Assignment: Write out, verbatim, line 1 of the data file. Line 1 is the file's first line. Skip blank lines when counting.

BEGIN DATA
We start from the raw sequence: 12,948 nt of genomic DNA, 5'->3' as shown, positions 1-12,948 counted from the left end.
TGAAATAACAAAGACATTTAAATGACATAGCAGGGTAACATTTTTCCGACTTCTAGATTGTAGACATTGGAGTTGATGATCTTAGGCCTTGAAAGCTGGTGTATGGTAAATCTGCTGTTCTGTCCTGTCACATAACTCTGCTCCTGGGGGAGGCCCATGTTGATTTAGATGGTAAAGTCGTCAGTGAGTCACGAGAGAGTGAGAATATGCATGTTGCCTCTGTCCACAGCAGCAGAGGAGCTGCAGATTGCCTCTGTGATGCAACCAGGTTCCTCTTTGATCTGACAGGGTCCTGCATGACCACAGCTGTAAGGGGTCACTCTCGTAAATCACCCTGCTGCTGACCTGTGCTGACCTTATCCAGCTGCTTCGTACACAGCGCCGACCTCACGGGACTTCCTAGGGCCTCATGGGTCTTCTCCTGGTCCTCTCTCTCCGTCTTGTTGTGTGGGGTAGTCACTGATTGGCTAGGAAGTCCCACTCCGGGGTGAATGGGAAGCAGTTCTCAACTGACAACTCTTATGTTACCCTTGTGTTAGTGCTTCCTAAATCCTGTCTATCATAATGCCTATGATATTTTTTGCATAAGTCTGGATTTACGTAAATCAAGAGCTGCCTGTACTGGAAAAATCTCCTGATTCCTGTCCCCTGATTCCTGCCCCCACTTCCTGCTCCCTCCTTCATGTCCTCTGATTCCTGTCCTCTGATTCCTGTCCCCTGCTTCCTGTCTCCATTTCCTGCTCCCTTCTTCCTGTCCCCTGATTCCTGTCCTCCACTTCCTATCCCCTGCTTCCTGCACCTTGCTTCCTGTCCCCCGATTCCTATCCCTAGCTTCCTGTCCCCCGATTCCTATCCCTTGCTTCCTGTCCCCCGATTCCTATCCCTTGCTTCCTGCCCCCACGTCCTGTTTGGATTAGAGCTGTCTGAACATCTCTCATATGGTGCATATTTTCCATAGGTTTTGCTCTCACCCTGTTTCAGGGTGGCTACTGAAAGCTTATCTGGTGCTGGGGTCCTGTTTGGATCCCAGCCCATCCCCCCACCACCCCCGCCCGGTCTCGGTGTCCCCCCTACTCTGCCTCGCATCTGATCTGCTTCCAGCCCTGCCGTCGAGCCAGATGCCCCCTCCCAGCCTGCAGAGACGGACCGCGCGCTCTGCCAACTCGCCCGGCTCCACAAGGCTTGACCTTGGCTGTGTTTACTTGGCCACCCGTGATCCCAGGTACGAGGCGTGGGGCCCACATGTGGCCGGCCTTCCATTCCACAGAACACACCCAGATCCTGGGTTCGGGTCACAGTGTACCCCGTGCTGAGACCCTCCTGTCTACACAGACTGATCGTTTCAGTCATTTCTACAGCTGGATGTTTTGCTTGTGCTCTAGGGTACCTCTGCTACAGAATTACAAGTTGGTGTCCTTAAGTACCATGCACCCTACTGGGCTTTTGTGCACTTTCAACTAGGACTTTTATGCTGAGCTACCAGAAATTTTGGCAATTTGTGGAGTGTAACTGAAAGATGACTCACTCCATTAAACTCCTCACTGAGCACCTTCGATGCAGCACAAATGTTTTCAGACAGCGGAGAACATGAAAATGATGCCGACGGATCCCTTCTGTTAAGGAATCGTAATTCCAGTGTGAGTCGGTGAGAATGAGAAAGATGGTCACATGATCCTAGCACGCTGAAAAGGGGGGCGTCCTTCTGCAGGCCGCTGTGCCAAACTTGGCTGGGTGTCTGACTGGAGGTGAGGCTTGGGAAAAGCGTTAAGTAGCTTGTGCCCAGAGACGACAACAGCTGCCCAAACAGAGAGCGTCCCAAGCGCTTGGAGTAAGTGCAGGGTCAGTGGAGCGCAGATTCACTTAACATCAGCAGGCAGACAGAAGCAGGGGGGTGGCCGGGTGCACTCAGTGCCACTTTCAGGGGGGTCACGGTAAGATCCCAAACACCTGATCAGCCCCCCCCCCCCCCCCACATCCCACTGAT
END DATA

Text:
We start from the raw sequence: 12,948 nt of genomic DNA, 5'->3' as shown, positions 1-12,948 counted from the left end.